Reds Hire Ex-Cardinal GM Walt Jocketty

On Friday, the Cincinnati Reds hired ex-St. Louis GM Walt Jocketty as a special assistant to owner and Chairman Bob Castellini. Jocketty will report directly to Castellini, as will current GM Wayne Krivsky.






Jocketty has one World Series title and seven National League Central titles to his credit during his tenure from 1994 to 2007. One of the major factors in his firing by the Cardinals and Chairman Bill DeWitt was the conflict of how to develop young talent and the use of a more analytical approach. Farm director Jeff Luhnow was promoted from his position of scouting director. This clash of approaches was documented in Baseball America’s preview of the NL Central (Issue 0725 Dec. 3-16 2007)

“Luhnow was hired as a consultant to reboot the Cardinals’ use of statistical analysis.”

The statistical analysis used lead Luhnow to draft Colby Rasmus, the Cardinals’ top prospect, during the 2005 draft. This rubbed Jocketty the wrong way. Jocketty is a noted “old school” baseball guy, going by gut instinct and a master at acquiring veteran talent. However, when Luhnow was given increasing power, Jocketty was not happy.

“Some in the organization said Jocketty considered the move as an erosion of his power.”

Obviously it was. Most of the “old school” types and new analysis or “Money Ball” approach type scouts and GMs are very much at odds. “Money Ball” of course is the groundbreaking baseball book written by Michael Lewis about the success of Billy Beane in Oakland and the use of raw statistical analysis (objective) rather than going by what a scout can see by his eyes (subjective). While some clubs have been able to successfully marry the two approaches together, like the Cleveland Indians and Boston Red Sox, many people find that there is a lot of resistance to the “Money Ball” approach.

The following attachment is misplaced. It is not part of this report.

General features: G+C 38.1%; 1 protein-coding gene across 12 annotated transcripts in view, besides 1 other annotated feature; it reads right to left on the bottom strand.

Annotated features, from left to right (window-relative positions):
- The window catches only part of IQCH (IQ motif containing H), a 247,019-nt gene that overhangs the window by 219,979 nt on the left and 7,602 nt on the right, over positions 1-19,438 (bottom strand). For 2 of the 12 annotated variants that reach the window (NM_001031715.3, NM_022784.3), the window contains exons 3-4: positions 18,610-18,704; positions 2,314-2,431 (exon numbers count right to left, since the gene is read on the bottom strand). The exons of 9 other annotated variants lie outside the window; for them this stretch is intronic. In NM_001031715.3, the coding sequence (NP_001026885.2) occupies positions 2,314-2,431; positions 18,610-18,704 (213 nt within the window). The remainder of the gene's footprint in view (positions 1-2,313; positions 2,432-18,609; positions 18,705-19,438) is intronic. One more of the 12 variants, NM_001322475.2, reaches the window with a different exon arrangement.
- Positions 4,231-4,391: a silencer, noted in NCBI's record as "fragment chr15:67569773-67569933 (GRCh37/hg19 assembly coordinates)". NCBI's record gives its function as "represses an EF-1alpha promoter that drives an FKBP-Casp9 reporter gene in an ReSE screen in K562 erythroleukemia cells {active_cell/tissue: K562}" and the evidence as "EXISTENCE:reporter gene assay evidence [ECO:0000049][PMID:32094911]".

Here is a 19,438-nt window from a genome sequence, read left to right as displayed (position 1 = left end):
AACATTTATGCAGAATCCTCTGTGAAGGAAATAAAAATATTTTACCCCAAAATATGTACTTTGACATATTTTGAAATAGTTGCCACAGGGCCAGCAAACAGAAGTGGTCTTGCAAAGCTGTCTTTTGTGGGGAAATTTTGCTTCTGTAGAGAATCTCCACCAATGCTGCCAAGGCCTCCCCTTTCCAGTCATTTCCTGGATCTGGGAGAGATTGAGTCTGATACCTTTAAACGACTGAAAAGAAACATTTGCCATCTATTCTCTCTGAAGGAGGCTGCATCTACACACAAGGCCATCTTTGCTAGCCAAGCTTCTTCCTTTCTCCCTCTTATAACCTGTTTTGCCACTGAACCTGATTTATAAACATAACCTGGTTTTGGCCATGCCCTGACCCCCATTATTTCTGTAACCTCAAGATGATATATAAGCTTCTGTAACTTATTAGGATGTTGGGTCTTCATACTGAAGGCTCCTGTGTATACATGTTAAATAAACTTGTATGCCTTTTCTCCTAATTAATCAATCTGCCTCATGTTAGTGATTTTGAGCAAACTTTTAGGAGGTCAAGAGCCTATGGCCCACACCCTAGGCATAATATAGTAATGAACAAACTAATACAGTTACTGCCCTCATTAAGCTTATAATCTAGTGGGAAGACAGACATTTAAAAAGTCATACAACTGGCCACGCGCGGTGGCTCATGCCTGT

Reds Hire
While we do think that having an experienced baseball man in the front office is a good thing, CFT has mixed feelings on this hire. First, the relationship between Castellini and Jocketty goes back several years when they both were part of the Cardinals organization. With Jocketty having the ear of Castellini, will he seek to undermine the job of GM Wayne Krivsky? Clearly Krivsky needs to make something happen soon to appease Reds fans, but how can he do his job properly while at the same time having to look over his shoulder? We are no defenders of Krivsky, but he has done a decent job of getting the Reds headed in the right direction. By acquring Bandon Phillips, Bronson Arroyo, and Scott Hatteburg, Krivsky has made some positive moves. The farm system is finally starting to bear fruit (Jay Bruce, Joey Votto, Johnny Cueto) and player development has obviously improved. Many publications have talked about the improvements being made in a system that was barren and had no discernable talent coming up from the minor leagues.

The other question we have is: Will there continue to be an investment made in the minor league system and what method will the Reds be taking? Given that Jocketty meddled with and eventually was fired for not embracing the analytical approach, one can assume that he would not be giving Castellini advice to embrace it as well. Although we are in the dark about Wayne Krivsky’s exact time line and mode of thinking (he never answers any questions that give out any type of usable information), we hope that Jocketty doesn’t impart his ego on the organization and undo what we see as a positive step forward by trading away minor league talent for aging veterans for the quick fix.

In an organization that has yet to see stability at any level, the Reds can ill afford inner-office turmoil.


—Quotations via Baseball America Issue 0725, Dec. 3-16, 2007

—Photo via AP


One Response

  1. […] It is Cam Bonifay, a special assistant to Cincinnati Reds general manager Walt Jocketty. […]

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